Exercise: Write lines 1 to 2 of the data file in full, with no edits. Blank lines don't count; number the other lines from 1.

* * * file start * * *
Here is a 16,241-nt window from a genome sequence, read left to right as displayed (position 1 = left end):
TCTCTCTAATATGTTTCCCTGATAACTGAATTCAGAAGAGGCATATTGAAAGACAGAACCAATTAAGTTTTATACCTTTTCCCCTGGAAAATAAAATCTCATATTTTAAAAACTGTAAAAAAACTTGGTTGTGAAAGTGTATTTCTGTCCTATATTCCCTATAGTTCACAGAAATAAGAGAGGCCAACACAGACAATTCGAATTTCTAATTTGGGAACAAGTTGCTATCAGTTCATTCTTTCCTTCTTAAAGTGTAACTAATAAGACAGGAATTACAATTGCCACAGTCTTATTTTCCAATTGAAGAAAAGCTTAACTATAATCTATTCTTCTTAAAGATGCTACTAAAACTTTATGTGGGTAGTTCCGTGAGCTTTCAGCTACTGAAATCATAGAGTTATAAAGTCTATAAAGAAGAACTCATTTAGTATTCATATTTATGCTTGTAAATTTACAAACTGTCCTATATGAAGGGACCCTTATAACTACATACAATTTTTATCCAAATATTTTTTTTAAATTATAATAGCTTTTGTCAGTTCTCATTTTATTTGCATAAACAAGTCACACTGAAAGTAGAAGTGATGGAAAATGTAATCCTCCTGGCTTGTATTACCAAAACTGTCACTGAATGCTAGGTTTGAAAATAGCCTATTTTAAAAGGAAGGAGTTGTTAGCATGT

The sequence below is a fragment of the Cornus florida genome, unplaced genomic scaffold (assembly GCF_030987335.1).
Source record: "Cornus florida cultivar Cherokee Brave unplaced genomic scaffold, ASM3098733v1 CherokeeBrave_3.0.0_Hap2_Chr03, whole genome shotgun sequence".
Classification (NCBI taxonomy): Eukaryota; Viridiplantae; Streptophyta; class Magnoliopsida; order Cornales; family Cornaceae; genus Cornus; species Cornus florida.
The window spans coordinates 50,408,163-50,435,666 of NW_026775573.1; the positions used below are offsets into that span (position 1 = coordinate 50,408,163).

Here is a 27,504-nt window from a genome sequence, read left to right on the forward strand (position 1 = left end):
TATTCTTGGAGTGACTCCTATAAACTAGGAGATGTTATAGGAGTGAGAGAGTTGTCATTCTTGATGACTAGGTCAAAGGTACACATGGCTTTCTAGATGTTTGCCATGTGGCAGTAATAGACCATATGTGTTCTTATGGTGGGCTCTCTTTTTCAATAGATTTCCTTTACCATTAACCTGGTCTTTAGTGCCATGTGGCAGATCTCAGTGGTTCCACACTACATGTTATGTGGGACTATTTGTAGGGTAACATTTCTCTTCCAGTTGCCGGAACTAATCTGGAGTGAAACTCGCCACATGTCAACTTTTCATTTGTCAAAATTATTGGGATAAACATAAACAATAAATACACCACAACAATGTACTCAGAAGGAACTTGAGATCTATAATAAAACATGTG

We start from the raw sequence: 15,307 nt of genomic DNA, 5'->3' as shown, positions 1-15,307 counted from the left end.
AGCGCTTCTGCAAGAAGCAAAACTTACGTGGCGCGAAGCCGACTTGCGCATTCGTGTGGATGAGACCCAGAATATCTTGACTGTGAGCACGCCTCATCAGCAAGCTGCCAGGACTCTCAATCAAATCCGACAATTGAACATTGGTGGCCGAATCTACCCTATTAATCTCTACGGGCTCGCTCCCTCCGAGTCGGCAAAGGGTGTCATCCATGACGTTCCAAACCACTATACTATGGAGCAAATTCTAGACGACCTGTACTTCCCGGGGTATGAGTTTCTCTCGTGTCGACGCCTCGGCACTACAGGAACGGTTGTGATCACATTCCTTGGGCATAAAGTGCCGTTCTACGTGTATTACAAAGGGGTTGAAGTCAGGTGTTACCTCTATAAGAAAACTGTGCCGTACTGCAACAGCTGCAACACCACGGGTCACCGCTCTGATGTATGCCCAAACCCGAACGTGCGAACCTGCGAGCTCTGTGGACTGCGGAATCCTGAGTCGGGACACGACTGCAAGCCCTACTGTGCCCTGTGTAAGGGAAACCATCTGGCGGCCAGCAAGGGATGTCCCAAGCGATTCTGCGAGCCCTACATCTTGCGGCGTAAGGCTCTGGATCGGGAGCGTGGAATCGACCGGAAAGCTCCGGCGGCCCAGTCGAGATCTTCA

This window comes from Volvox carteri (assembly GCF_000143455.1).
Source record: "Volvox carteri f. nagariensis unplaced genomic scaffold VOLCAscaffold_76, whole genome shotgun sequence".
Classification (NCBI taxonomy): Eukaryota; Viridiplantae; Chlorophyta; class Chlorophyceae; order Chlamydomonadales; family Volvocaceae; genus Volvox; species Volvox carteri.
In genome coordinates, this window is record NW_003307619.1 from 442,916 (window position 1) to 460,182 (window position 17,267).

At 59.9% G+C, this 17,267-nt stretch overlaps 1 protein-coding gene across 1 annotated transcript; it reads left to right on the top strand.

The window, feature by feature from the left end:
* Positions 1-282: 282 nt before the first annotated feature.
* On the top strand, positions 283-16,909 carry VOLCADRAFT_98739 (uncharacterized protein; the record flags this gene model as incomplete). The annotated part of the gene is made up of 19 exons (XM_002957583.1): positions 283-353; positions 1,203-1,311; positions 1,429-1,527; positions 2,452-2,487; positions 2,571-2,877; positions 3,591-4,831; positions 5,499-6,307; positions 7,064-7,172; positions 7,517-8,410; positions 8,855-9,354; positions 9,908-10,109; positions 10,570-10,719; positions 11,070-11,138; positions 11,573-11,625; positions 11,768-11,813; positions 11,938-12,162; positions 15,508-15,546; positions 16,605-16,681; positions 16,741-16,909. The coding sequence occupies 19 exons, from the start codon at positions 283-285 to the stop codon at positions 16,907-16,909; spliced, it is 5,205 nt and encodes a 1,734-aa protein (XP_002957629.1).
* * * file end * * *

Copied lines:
Here is a 16,241-nt window from a genome sequence, read left to right as displayed (position 1 = left end):
TCTCTCTAATATGTTTCCCTGATAACTGAATTCAGAAGAGGCATATTGAAAGACAGAACCAATTAAGTTTTATACCTTTTCCCCTGGAAAATAAAATCTCATATTTTAAAAACTGTAAAAAAACTTGGTTGTGAAAGTGTATTTCTGTCCTATATTCCCTATAGTTCACAGAAATAAGAGAGGCCAACACAGACAATTCGAATTTCTAATTTGGGAACAAGTTGCTATCAGTTCATTCTTTCCTTCTTAAAGTGTAACTAATAAGACAGGAATTACAATTGCCACAGTCTTATTTTCCAATTGAAGAAAAGCTTAACTATAATCTATTCTTCTTAAAGATGCTACTAAAACTTTATGTGGGTAGTTCCGTGAGCTTTCAGCTACTGAAATCATAGAGTTATAAAGTCTATAAAGAAGAACTCATTTAGTATTCATATTTATGCTTGTAAATTTACAAACTGTCCTATATGAAGGGACCCTTATAACTACATACAATTTTTATCCAAATATTTTTTTTAAATTATAATAGCTTTTGTCAGTTCTCATTTTATTTGCATAAACAAGTCACACTGAAAGTAGAAGTGATGGAAAATGTAATCCTCCTGGCTTGTATTACCAAAACTGTCACTGAATGCTAGGTTTGAAAATAGCCTATTTTAAAAGGAAGGAGTTGTTAGCATGT